It’s the classic scenario. A vegetarian reveals her diet-style to friends and family, and depending on their experience with it, they have various responses. There may be panic, there may be acceptance, but there is always one question that comes up.
How will you get your protein?
In a culture where meal planning starts with the selection of a piece of meat, it can be hard for folks to wrap their minds around the myths they hold about their prized nutrient. I know, as the spy in the house of meat, that I plan meals that end up anchored on a flesh food, even if the whole meal is really built around the perfect spring asparagus or a great batch or heirloom tomatoes. In fact, there is a little bit of protein in just about every real food that you eat. From lettuce and spinach to whole grain bread or rice, proteins litter the plate, clustering around that all important “protein” centerpiece.
Just a few examples: a cup of cooked spinach has 41 calories and 5 grams of protein. A head of romaine lettuce contains 8 grams of protein and 106 calories. A cup of canned tomatoes has 2 grams of protein and 41 calories. Those are just the veggies.
More substantial foods, like grains and beans, pack even more. A cup of cooked long-grain brown rice has 5 grams protein and 216 calories. A slice of whole wheat bread has 4 grams protein and 69 calories. Quinoa, the current darling of the whole grain world, has an amazing 8 grams per cup of cooked grain, for 222 calories. Garbanzo beans, cooked, come in with 12 grams protein per cup and 286 calories.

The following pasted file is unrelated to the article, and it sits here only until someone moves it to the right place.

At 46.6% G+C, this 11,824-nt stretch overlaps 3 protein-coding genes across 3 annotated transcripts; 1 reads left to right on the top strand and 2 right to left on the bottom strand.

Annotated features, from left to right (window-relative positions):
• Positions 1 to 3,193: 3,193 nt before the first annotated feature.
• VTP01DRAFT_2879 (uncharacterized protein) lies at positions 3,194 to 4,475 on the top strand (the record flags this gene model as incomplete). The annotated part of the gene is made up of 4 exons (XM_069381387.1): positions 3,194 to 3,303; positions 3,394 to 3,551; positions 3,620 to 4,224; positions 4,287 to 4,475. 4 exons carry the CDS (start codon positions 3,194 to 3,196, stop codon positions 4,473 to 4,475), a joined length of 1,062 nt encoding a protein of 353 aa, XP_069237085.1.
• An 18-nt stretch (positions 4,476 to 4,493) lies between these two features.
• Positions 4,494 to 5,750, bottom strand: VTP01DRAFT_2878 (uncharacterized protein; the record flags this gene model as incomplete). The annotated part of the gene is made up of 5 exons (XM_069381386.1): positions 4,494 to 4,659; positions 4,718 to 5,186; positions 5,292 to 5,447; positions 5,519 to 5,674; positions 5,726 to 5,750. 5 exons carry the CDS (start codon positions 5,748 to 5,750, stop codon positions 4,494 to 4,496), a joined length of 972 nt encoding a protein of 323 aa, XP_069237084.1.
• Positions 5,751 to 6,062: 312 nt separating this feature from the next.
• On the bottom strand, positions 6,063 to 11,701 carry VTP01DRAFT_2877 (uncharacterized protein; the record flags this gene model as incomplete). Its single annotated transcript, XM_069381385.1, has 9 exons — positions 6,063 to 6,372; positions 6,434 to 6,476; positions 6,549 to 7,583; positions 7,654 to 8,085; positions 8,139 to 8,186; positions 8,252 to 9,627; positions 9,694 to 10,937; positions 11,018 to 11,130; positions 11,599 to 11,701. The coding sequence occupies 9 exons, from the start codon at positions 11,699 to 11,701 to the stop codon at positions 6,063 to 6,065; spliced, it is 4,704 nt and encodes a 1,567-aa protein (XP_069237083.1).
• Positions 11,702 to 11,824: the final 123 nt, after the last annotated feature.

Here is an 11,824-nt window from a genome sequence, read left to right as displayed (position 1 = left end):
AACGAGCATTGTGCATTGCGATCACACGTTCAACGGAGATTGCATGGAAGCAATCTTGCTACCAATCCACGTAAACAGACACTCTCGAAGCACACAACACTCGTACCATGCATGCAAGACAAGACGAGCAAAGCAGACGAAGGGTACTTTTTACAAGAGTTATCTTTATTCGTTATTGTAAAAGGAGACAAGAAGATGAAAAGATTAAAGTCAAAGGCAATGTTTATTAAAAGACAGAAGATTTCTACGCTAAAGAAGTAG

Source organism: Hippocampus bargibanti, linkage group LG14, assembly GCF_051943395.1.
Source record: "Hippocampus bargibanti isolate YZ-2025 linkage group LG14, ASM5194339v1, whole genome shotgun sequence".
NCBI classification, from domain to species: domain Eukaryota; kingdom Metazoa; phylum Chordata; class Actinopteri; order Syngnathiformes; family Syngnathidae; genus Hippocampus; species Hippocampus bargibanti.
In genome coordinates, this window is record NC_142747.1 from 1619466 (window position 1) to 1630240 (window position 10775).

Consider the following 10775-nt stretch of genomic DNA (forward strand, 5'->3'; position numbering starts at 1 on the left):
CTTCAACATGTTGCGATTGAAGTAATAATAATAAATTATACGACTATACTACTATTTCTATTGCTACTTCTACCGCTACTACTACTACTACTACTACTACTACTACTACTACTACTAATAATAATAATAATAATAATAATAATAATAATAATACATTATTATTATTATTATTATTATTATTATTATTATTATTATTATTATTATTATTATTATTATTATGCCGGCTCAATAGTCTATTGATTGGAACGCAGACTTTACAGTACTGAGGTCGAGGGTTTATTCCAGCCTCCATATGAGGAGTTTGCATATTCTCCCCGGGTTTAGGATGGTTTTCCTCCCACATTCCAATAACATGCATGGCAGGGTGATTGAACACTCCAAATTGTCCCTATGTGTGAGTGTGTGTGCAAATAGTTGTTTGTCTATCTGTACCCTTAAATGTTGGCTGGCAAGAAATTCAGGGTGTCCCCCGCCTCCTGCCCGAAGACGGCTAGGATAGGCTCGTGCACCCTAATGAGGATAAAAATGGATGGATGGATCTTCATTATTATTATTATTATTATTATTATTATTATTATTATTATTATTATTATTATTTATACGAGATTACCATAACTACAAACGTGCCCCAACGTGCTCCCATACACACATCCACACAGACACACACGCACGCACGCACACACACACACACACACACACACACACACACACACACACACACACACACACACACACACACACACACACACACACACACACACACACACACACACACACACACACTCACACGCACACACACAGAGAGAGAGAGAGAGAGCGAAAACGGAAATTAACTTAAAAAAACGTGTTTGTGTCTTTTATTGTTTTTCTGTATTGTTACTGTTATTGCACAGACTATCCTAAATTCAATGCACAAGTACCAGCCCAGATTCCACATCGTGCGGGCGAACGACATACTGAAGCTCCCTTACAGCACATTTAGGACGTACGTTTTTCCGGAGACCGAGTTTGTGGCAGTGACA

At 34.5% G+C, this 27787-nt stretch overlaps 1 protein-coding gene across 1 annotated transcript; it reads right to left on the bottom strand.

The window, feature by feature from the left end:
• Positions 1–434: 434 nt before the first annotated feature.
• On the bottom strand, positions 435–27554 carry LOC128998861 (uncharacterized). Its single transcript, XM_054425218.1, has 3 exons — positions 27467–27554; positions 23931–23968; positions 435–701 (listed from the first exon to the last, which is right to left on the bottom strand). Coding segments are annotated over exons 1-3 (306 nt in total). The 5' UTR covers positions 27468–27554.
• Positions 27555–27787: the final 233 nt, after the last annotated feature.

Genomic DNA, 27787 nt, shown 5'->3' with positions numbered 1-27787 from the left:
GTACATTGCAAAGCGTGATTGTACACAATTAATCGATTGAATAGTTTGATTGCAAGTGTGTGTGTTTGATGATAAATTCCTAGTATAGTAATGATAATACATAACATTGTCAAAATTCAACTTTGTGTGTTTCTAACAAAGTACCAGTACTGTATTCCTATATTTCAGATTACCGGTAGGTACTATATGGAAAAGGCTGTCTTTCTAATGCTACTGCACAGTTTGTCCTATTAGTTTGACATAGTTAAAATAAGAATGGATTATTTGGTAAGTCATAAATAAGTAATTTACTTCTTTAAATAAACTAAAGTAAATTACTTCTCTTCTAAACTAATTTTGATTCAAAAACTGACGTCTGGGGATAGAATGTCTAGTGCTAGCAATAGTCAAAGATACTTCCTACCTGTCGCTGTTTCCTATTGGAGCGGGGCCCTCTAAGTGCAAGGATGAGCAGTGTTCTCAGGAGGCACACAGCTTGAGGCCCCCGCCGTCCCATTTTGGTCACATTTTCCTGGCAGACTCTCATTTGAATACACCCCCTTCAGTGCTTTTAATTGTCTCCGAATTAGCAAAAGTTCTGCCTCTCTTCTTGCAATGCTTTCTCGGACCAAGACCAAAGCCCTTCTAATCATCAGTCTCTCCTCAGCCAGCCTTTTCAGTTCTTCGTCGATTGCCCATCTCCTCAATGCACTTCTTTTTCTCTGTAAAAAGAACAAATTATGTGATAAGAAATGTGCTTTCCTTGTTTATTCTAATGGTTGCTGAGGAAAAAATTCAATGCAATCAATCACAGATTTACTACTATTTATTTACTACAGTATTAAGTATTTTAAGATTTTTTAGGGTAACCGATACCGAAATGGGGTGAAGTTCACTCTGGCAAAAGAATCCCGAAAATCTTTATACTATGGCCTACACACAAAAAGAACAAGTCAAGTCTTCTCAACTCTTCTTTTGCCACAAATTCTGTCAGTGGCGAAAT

A quick lunch of 2 ounces of corn chips and a cup of refried beans totals at 17 grams of protein.
The point here is to show how easily our protein needs are met without much effort- in fact, a meat eater who also eats healthy foods like vegetables, grains and beans is probably eating way too much protein.
An average sized woman needs from 27-48 grams of protein per day, and the high end is if she is pregnant or an endurance athlete. An average man needs about 35-60, and again, the high end is for serious athletes, not weekend warriors and desk jockeys.
Don’t fall for that old saw about complete and incomplete proteins, either. While there are essential amino acids that the body needs, they don’t have to all come from one food. That was a theory that was put forward by Frances Moore Lappe in her book, Diet for a Small Planet, back in the 70’s, in part to convince people that vegetarian diets could work if foods were combined properly. It was a nice idea, but it has since been shown that the human body is perfectly able to put the amino acids it gets where they need to go. I once had a vegan dinner with Ms Lappe, and later interviewed her at length. She has done her best in the intervening years to correct the record on protein combining- but the idea resonated and echoes to this day.
The protein myth is a powerful one, bolstered by the periodic resurgences of high-protein weight loss regimes like Atkins. Americans love their meat, and consume huge amounts of the worlds resources in pursuit of protein.
They are missing the point, the protein is all around you.
It’s just not in white bread, gummy bears or pop. Eat real food and the protein takes care of itself.